© 2003 Plant Management Network.
First Report on the Incidence of Mixed Infections of Impatiens necrotic spot virus (INSV) and Tomato spotted wilt virus (TSWV) in Tobacco Grown in Georgia, South Carolina, and Virginia
N. Martínez-Ochoa and A. S. Csinos, Department of Plant Pathology, The University of Georgia, Coastal Plain Experiment Station, Tifton GA 31793-0748; E. B. Whitty, Agronomy Department CES/IFAS, University of Florida, Gainesville FL 32611; A. W. Johnson, Department of Entomology, Pee Dee Research & Education Center, Clemson University, Florence SC 29506-9706; and M. J. Parrish, Virginia Cooperative Extension, Dinwiddie County, Dinwiddie VA 23841
Corresponding author: N. Martínez-Ochoa. firstname.lastname@example.org
Martínez-Ochoa, N., Csinos, A. S., Whitty, E. B., Johnson, A. W., and Parrish, M. J. 2003. First report on the incidence of mixed infections of Impatiens necrotic spot virus (INSV) and Tomato spotted wilt virus (TSWV) in tobacco grown in Georgia, South Carolina, and Virginia. Online. Plant Health Progress doi:10.1094/PHP-2003-0417-01-HN.
Tomato spotted wilt caused by Tomato spotted wilt virus (TSWV) continues to be a serious disease problem on tobacco (Nicotiana tabacum L.) (Fig. 1), peanut (Arachis hypogaea L.), tomato (Lycopersicon esculentum Mill.), and pepper (Capsicum annum L.) in the southeastern United States (2). Impatiens necrotic spot virus (INSV, formerly known as TSWV-I) is an emerging virus found mostly in greenhouse production of ornamentals and is also vectored by thrips (1). A few years ago INSV was detected in peanut in Georgia and Texas (3) and its occurrence appears to be increasing (4). Mixed infections of TSWV and INSV in tobacco have been observed within the last two years in North Carolina and Kentucky (J. W. Moyer and W. Nesmith, personal communications). Our objective was to sample several locations in Georgia, Florida, South Carolina and Virginia to confirm and report the presence of natural TSWV and INSV mixed infections in tobacco.
A total of six counties located in Georgia (Tift County: K326 number of samples tested [n] = 33, NC71 n = 300), Florida (Columbia County: K326 n = 90; Suwannee County: NC72 n = 90), South Carolina (Williamsburg County: JA732 n = 60, JA858 n = 15, NC2326 n = 15; Darlington County: tobacco cv. Xanthi n = 52, JA732 n = 9) and Virginia (Dinwiddie County: NC71 n = 100, NC72 n = 50) were sampled at different times during 2002. Tobacco tissues used for virus testing consisted mostly of roots from mature plants collected between mid-July and late August, except for one mid-May sampling (45 days after transplanting) in Georgia and an early October sampling in South Carolina, where leaves were used. Tissues were tested by DAS-ELISA with commercial antisera for each virus (Agdia Inc., Elkhart, IN).
Several asymptomatic samples (ranging from 8 to 34%, depending on the site) tested positive for TSWV, confirming previous observations of virus infections not expressing typical Tomato spotted wilt symptoms (2). The occurrence of mixed infections of TSWV and INSV was confirmed in Georgia (K326 = 30%), South Carolina (JA732 = 8.33%, JA858 = 40%, NC2326 = 6.66%, Xanthi = 11.54%) and Virginia (NC72 = 22%, NC71 = 1%). Only single TSWV infections were detected for both locations in Florida, one site in Virginia (NC71 = 24%), and one site in Georgia (NC71 = 58%). Single TSWV infections were detected in all other fields sampled with an incidence ranging from 16 to 94%. Single INSV infections were not detected in any of the tobacco samples tested in the four states.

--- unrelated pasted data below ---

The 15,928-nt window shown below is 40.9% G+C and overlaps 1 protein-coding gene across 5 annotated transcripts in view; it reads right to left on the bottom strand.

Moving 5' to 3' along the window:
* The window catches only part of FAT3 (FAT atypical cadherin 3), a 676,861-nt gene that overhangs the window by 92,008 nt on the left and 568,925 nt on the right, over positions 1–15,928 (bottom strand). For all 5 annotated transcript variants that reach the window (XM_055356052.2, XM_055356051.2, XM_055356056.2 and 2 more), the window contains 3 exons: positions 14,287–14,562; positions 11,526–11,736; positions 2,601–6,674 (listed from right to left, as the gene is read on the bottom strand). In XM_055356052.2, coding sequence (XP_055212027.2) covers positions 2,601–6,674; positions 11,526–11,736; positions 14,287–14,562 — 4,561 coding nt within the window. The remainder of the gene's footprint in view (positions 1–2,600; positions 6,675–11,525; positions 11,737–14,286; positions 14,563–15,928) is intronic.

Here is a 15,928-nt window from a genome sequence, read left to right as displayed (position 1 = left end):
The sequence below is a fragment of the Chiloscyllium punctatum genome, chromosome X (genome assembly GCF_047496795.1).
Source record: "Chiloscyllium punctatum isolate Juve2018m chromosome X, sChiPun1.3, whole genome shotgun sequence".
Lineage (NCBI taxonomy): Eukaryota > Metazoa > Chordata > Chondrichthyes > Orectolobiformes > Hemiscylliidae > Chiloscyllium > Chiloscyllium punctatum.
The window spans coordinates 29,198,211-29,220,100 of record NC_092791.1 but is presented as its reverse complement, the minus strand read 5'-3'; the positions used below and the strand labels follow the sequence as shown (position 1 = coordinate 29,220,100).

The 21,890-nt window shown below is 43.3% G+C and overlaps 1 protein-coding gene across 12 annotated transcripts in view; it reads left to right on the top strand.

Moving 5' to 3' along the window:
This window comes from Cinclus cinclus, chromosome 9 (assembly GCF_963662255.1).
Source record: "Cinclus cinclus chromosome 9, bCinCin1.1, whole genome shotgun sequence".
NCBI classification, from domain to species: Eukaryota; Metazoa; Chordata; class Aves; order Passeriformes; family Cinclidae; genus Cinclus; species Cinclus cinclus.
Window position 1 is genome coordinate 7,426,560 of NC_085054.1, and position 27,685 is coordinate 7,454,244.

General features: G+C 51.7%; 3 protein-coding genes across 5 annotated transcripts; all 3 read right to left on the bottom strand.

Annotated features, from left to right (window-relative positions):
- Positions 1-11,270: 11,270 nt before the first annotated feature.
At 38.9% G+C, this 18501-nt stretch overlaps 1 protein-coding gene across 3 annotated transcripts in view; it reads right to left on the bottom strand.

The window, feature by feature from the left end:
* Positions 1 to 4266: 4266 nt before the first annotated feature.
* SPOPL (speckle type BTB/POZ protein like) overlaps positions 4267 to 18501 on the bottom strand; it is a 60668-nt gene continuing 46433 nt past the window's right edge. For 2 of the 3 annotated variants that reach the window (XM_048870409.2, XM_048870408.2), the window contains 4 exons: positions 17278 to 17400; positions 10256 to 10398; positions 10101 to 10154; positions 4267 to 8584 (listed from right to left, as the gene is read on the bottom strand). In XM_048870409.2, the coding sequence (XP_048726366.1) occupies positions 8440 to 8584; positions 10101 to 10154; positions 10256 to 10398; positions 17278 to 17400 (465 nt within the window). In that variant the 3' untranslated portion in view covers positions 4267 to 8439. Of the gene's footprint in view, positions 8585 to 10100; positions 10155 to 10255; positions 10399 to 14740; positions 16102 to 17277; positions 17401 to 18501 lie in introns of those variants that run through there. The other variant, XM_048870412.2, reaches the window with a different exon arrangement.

Preliminary data suggests that in many instances where INSV tested positive, most plants also had high ELISA titers of TSWV, indicating that the expression of some severe symptoms could be the result of mixed infections (Fig. 2) and INSV might be acting as a helper virus. There are single infections of INSV present in weeds around tobacco fields (unpublished data) and we presume they are present in tobacco as well but currently at very low levels. Perhaps INSV development in the thrips vectors or the susceptible hosts depends on the presence of prior infections with TSWV. Presently there is not enough information to understand the significance of TSWV-INSV dual infections and our efforts are focusing towards future research on their individual and simultaneous transmission by thrips.
1. Daughtrey, M. L., Jones, R. K., Moyer, J. W., Daub, M. E., and Baker, J. R. 1997. Tospoviruses strike the greenhouse industry: INSV has become a major pathogen on flower crops. Plant Dis. 81:1220-1230.
2. Pappu, H. R., Csinos, A. S., McPherson, R. M., Jones, D. C., and Stephenson, M. G. 2000. Effect of acibenzolar-S-methyl and imidacloprid on suppression of tomato spotted wilt Tospovirus in flue-cured tobacco. Crop Prot. 19:349-354.
3. Pappu, S. S., Black, M. C., Pappu, H. R., Brenneman, T. B., Culbreath, A. K., and Todd, J. W. 1999. First report of natural infection of peanut (Arachis hypogaea) by Impatiens necrotic spot tospovirus (Family Bunyaviridae). Plant Dis. 83:966.
4. Wells, M. L., Pappu, H. R., Culbreath, A. K., Todd, J. W., and Brown, S. L. 2001. Field survey of Impatiens necrotic spot virus in Georgia peanut. Peanut Sci. 28:34-37.